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7 Jun, 2017 04:02

Trump violated Twitter users’ First Amendment rights by blocking them – lawyers

Trump violated Twitter users’ First Amendment rights by blocking them – lawyers

A legal group wants US President Donald Trump to unblock users from his Twitter account, arguing that his account constitutes a “designated public forum.” Blocking individuals is, therefore, a violation of constitutional rights, the lawyers claim.

On Tuesday, lawyers from the Knight First Amendment Institute at Columbia University sent a letter to Trump, asking him to unblock the Twitter accounts of two individuals who they say were blocked because “they disagreed with, criticized, or mocked” his actions as president. 

They argue that Trump’s Twitter account @realDonaldTrump is a “designated public forum” and blocking any users from the account based on their viewpoints would be considered a violation of their First Amendment rights. 

“Though the architects of the Constitution surely didn’t contemplate presidential Twitter accounts, they understood that the President must not be allowed to banish views from public discourse simply because he finds them objectionable,” said Jameel Jaffer, the Knight Institute’s executive director, according to a news release

The institute argues that in blocking the accounts, Trump has suppressed their speech by denying them the ability to follow the president on Twitter and has limited their ability to view his tweets, or learn which other users follow his Twitter account. They also claim that Trump limited their ability to participate in comment threads associated with his tweets.

Lawyers from the institute are representing Holly O’Reilly, who goes under the Twitter handle @AynRandPaulRyan, and Joseph Papp, who uses @joepabike, both of whom were blocked from viewing tweets from the president after they posted dissenting or critical tweets.

O’Reilly was blocked on May 28, after she posted a GIF of Pope Francis glancing at Trump with an uncomfortable expression along with a caption that said: “This is pretty much how the whole world sees you.”

Papp was blocked on June 4 after replying to the president’s weekly address with “Why didn't you attend your #PittsburghNotParis rally in DC, Sir? #fakeleader”

Papp later tweeted that he is a registered Republican and said Trump was “so mentally weak & intolerant of dissent he blocks US citizens critical of his policies from even reading his latest pronouncements.”

“Of course, it is easy to understand why you and your advisers might have found our clients’ posts to be disagreeable. Even if the posts were scornful and acerbic, however, they were protected by the First Amendment,” the lawyers wrote.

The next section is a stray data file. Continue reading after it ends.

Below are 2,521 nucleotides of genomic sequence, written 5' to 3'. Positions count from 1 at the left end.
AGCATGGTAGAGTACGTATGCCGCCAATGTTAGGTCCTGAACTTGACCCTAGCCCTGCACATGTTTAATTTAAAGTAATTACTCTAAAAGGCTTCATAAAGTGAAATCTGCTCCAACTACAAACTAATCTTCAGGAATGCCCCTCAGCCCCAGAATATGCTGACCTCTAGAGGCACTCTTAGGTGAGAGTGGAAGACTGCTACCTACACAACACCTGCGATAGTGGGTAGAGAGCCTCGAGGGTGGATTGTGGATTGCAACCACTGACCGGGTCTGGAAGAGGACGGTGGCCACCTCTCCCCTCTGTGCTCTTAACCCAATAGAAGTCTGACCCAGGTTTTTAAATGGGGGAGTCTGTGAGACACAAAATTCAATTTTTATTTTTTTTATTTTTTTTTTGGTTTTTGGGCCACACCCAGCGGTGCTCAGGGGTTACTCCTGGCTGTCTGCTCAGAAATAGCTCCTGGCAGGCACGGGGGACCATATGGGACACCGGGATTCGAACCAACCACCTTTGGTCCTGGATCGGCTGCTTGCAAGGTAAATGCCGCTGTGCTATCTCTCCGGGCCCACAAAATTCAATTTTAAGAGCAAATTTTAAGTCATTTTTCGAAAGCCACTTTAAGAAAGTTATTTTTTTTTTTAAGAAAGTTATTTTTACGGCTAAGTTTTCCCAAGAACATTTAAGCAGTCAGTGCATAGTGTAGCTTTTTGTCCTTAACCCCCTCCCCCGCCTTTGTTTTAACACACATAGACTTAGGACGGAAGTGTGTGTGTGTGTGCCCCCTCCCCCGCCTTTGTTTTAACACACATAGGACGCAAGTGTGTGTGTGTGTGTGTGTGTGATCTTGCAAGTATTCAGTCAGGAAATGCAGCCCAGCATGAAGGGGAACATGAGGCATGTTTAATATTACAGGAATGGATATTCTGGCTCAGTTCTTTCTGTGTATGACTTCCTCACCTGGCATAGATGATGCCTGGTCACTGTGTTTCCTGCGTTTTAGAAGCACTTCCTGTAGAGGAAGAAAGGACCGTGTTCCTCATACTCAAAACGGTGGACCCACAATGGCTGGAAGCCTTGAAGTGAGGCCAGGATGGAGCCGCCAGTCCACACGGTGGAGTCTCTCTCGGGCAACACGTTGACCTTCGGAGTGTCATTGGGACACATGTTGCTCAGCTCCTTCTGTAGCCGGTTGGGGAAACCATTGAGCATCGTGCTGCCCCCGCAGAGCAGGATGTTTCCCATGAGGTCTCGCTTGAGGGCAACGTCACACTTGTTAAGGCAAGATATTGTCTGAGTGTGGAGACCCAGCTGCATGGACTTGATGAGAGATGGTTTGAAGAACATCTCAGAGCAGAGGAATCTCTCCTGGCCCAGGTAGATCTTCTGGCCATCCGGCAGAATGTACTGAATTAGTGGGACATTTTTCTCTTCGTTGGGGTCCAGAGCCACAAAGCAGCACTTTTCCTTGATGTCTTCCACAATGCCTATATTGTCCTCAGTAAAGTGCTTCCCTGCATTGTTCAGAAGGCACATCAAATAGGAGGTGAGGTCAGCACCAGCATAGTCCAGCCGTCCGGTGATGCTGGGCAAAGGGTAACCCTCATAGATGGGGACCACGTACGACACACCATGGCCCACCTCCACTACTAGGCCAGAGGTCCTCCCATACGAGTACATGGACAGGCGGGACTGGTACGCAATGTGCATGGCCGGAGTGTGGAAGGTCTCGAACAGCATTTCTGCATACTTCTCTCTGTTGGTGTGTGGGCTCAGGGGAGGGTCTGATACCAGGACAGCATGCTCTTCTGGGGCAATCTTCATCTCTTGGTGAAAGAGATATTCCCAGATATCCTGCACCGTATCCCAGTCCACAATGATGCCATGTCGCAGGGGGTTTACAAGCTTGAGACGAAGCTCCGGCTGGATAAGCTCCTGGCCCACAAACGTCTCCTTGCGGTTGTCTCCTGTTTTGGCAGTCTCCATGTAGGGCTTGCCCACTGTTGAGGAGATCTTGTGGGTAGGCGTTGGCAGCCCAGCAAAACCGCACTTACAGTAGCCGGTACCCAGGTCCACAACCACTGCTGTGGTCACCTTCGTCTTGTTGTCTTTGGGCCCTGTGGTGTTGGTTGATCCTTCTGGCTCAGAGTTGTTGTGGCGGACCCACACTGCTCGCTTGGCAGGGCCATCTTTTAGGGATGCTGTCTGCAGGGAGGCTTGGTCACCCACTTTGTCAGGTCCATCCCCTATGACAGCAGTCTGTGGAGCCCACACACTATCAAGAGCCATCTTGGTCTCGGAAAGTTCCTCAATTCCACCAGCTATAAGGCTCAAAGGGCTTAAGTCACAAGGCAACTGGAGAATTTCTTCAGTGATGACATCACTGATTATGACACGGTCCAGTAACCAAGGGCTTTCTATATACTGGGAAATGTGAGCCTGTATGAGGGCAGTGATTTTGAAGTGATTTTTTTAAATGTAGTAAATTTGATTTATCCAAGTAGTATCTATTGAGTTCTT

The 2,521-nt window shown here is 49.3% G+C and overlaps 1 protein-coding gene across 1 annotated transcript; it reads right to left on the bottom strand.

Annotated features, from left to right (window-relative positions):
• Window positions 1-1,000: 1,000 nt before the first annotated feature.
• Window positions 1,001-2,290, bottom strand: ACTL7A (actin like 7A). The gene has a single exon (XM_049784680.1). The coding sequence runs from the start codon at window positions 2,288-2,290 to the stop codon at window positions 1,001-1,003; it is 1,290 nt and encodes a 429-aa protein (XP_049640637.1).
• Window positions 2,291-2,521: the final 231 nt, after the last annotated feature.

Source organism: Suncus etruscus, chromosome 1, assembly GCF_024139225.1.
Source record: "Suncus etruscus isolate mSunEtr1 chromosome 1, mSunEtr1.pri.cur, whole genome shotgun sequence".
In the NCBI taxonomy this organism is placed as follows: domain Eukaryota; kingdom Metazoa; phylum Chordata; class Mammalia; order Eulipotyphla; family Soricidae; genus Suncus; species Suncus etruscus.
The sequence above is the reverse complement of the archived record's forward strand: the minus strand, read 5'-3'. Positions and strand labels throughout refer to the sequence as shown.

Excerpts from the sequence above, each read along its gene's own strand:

In their letter to Trump, the institute cited an oral argument from the Supreme Court in February, in which Justice Elena Kagan called Twitter a “crucially important channel of political communication.”

“Everybody uses Twitter,” Kagan said. “All 50 governors, all 100 senators, every member of the House has a Twitter account.”

Justice Anthony Kennedy also compared Twitter to the public square, saying “their utility and their extent of their coverage are greater than the communication you could ever had, even in the paradigm of public square.”

The institute argues that Trump’s Twitter account is a designated public forum “for essentially the same reasons that open city council meetings and school board meetings are.”

Inadvertently furthering their argument was White House Press Secretary Sean Spicer, who said on Tuesday that Trump’s tweets should be “considered official statements by the President of the United States.”

The letter focuses on Trump’s personal account, but the lawyers argue it applies to the @POTUS account as well.

The institute argues that as more public officials use Twitter and other forms of social media in an official capacity, the courts will need to decide “the new contours of First Amendment protection.”

“When new communications platforms are developed, core First Amendment principles cannot be left behind,” said Katie Fallow, a senior litigator at the Knight Institute, according to the news release. “The First Amendment disallows the president from blocking critics on Twitter just as it disallows mayors from ejecting critics from town halls.”